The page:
Traces Of Time – Lucio Mariani (translated by Anthony Molino)

I’m an occasional reader of poetry and an even more occasional writer on my blog about such. Generally it is because, for myself,  a volume of poems are not consumed from beginning to end, making a “review” simple, other reasons include the very limited number of “views” my poetry posts attract, the limited formal study of poetry I have undertaken and the sheer volume of translated fiction that I have sitting awaiting my attention.
However, as I was recently feeling a little bogged down with my fiction pursuits, a timely volume of poetry from the Open Letter International Poetry Series landed on my doorstep. It was time for a refresh and a change of pace. Lucio Mariani’s “Traces Of Time” translated by Anthony Molina, was the perfect antidote to literary boredom.
This new publication contains sixty poems, all presented in the original Italian alongside the English translation. The book also has a Preface, by Rosanna Warren, which explains that these poems span nearly forty years of Marian’s work and are taken from the larger Farfalla e segno: Poesie 1972-2009, a “translator’s Note” and a wonderful essay by Mariani himself, titled “Concerning the diffusion and recreation of Poetry: In praise of the lesser players”. The purchase price of this collection is worth it simply for the closing essay, a joyous celebration on translators and readers of poetry:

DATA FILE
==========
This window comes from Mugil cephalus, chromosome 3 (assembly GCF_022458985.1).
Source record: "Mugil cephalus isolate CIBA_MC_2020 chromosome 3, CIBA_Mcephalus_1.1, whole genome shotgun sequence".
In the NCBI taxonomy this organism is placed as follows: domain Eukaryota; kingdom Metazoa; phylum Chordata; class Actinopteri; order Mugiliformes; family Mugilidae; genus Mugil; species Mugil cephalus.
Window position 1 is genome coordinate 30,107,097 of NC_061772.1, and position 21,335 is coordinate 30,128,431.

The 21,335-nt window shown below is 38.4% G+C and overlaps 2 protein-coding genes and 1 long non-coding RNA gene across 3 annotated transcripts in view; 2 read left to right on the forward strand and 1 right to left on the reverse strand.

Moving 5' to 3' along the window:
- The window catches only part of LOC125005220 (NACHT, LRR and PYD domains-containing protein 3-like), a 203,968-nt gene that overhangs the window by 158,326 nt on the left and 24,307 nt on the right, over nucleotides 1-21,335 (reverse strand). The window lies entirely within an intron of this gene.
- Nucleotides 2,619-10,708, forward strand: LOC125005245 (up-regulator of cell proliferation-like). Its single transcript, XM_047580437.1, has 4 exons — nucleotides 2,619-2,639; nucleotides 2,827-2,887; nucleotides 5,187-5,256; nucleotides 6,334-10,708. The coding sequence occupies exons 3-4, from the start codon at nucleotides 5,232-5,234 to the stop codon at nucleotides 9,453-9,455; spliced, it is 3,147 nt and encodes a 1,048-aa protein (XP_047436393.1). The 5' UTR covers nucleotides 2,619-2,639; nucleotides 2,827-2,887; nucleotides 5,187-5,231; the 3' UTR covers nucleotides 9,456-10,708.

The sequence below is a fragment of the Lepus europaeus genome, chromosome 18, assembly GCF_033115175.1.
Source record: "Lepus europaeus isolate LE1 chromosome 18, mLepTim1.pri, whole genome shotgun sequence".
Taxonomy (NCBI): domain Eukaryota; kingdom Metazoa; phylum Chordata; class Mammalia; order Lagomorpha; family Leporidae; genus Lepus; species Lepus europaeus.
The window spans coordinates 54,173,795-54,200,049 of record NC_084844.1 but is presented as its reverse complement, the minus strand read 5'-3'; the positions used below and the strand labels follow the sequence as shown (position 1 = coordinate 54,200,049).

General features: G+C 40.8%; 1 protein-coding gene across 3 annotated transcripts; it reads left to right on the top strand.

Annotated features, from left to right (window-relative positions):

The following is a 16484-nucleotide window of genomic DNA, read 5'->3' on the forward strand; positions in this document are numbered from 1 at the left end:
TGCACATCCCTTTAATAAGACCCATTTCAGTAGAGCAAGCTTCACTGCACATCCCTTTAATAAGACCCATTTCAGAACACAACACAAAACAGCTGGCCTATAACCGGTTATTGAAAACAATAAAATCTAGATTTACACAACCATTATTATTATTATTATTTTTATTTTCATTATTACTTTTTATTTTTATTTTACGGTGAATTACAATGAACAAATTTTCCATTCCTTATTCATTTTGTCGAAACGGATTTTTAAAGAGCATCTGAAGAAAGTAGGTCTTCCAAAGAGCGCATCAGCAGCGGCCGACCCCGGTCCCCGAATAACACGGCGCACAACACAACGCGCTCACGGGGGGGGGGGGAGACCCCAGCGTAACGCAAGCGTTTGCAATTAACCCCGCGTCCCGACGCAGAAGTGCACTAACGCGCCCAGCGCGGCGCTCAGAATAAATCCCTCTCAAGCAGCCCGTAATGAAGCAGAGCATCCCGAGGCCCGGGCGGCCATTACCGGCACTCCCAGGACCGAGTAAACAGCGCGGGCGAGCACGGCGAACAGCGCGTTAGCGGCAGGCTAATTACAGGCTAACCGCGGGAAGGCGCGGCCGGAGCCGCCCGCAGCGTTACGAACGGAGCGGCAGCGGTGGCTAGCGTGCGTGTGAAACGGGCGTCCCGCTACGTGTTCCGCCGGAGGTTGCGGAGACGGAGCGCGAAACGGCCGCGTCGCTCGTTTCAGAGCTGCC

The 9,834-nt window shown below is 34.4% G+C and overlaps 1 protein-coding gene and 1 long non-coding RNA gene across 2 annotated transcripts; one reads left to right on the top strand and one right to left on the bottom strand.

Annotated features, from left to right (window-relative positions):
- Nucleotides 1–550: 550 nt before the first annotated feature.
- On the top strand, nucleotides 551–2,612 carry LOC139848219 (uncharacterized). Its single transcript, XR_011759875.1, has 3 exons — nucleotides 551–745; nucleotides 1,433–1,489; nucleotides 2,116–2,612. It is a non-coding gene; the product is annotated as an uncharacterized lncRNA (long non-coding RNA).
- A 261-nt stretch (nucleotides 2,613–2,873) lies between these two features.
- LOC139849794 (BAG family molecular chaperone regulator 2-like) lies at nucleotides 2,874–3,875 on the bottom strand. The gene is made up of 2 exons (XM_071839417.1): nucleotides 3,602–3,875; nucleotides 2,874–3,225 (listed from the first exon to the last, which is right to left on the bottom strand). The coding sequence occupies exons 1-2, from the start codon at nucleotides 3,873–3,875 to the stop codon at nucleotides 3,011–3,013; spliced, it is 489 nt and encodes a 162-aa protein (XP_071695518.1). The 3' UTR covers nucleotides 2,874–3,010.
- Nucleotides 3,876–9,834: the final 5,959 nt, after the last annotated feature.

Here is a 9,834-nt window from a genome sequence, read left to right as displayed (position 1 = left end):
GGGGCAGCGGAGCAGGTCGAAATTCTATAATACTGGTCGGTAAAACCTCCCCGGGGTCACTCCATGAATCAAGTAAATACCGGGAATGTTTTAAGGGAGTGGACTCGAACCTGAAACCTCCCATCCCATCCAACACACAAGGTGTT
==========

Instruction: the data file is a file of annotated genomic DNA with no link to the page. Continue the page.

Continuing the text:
My interest, instead, is to emphasize the role of two minor contributors to the widespread diffusion of the poiein: the translator and the public reader. To these figures goes the credit for enabling the poetic work to travel through space and time. Indeed, they deserve to be acknowledged in the way that the history of economics honors the first wayfarer merchants, whose caravans moved artefacts, goods, and food from one land to another, fostering trade and contributing to the spread of knowledge and civilization among different peoples and cultures. Translator and reader, however, deserve more that the merchant of old because, in the practice of a trade no less taxing, they overcome even barriers of time, in anticipation of little or no reward for so obstinately scattering proof of the only art whose existence is questioned in our time.
After stunning praise for the work of translators (Mariani is one himself) for a dying art form, he them moves to public readers:
I would now like to spend some words in praise of public readers. The least of caravaneers, even lowlier than translators, they too have great duties and merits. Born in the thinly populated land of poetry lovers (beware, mind you, of actors and professional readers), they pop up here and there, outsiders at the edge of the literary world. Often recruited by the armies of lesser poets, they are disliked by those who – as often happens – don’t even know how to read their own poetry. They are unpopular because what they do, they do well, especially in making their talents available only to the poetry they love and choose.
Over the course of twelve pages, Mariani has convinced me to read more poetry, to attend poetry readings, to feature poetry works on this blog, simply because, as an art form I believe it shouldn’tbe pushed further into the margins.